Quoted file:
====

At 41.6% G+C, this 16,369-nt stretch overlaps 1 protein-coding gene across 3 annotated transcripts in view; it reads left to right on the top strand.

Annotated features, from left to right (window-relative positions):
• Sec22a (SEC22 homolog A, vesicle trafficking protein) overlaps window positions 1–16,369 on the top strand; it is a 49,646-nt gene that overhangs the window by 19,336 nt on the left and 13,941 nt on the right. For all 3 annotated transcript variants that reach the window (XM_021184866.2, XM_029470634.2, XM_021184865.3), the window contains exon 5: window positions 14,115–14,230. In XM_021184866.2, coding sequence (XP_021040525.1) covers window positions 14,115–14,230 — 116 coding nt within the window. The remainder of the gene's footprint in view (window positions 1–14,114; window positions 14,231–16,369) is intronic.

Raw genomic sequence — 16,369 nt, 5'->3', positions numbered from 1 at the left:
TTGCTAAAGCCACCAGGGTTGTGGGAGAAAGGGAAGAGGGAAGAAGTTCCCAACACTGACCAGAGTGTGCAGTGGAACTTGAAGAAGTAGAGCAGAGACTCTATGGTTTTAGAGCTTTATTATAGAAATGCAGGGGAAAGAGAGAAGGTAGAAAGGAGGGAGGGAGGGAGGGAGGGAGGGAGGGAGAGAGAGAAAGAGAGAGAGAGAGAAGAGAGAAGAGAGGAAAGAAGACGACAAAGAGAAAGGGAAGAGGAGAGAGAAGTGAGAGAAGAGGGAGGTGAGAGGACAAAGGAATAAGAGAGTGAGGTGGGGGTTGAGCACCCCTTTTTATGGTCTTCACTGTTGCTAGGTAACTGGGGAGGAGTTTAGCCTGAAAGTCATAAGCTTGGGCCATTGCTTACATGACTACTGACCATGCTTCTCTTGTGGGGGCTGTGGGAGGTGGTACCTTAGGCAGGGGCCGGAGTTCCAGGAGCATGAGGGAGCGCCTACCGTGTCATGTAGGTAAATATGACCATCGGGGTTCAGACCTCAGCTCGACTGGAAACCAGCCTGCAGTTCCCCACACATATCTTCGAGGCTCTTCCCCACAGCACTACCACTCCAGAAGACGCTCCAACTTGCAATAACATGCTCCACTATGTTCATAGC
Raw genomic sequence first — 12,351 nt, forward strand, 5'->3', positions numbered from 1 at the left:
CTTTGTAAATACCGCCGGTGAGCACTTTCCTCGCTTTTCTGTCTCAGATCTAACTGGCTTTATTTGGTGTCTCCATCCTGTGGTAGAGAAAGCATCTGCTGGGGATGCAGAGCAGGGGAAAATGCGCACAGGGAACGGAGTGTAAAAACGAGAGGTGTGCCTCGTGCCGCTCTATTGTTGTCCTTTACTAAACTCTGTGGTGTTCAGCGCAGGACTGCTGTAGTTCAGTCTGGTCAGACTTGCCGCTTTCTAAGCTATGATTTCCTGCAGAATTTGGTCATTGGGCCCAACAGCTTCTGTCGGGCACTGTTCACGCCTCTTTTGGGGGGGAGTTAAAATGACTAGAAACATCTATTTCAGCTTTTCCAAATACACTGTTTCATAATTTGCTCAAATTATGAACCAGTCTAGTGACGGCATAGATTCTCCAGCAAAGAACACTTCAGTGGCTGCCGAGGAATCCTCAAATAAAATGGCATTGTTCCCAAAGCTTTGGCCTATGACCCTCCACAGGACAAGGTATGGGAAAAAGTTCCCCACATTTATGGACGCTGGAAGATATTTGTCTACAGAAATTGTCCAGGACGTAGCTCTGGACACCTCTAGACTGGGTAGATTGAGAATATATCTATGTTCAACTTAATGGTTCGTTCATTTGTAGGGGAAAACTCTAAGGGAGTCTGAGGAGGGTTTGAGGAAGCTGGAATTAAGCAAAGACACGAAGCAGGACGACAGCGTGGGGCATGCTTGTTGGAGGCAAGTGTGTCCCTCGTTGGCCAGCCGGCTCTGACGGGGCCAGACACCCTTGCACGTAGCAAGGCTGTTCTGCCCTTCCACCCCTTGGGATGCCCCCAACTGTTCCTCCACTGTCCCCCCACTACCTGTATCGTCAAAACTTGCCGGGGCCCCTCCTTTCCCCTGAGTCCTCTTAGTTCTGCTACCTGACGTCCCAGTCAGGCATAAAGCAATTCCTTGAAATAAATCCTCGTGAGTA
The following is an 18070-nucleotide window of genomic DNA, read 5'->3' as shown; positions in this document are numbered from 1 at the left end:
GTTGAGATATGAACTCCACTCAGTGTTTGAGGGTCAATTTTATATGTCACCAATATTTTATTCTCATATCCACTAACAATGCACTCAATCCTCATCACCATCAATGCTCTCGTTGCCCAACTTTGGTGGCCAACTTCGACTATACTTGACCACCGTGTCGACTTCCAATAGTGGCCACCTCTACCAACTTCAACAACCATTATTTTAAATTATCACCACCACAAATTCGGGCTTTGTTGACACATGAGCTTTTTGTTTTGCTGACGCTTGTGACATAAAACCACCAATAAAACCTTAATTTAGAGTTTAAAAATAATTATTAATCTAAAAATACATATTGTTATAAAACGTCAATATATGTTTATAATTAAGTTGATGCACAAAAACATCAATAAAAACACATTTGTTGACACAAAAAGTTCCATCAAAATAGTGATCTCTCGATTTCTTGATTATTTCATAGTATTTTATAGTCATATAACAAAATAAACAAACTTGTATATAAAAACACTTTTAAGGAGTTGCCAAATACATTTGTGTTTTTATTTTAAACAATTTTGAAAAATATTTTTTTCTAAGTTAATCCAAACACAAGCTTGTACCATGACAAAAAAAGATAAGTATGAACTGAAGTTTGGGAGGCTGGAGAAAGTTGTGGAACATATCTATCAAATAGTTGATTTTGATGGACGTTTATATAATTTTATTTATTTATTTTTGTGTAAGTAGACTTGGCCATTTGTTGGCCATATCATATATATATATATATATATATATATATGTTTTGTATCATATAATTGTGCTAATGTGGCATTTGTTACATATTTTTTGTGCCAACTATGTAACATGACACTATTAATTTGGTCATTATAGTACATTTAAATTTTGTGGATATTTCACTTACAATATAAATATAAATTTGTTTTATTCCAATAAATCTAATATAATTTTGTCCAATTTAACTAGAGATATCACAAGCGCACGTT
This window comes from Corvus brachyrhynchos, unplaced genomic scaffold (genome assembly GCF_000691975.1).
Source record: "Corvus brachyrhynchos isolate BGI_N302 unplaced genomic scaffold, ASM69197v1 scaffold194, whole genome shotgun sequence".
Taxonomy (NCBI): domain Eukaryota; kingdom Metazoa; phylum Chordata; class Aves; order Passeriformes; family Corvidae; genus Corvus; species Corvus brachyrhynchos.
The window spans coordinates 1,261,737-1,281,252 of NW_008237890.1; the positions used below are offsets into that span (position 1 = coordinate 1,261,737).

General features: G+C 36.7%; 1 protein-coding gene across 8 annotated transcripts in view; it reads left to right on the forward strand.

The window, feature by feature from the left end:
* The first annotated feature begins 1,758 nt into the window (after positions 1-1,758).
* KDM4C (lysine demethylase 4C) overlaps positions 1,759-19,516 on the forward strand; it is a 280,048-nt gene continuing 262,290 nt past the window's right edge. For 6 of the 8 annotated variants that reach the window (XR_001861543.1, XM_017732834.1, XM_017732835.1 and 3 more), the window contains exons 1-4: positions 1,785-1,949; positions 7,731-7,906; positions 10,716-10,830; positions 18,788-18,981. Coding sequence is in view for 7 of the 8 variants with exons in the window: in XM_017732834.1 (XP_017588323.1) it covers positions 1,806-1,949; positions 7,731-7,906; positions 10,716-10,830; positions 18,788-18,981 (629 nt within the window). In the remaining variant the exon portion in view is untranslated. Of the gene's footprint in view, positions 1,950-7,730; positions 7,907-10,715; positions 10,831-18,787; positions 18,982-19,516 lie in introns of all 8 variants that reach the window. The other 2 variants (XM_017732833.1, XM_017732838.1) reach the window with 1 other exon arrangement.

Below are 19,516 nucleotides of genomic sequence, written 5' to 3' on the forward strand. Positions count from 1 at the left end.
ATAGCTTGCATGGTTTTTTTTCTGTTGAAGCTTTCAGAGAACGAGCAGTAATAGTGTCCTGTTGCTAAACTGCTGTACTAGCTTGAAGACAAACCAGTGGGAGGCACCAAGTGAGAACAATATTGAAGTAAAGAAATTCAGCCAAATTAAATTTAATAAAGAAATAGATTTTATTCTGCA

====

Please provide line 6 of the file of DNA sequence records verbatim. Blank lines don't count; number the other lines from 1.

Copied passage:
Raw genomic sequence first — 12,351 nt, forward strand, 5'->3', positions numbered from 1 at the left: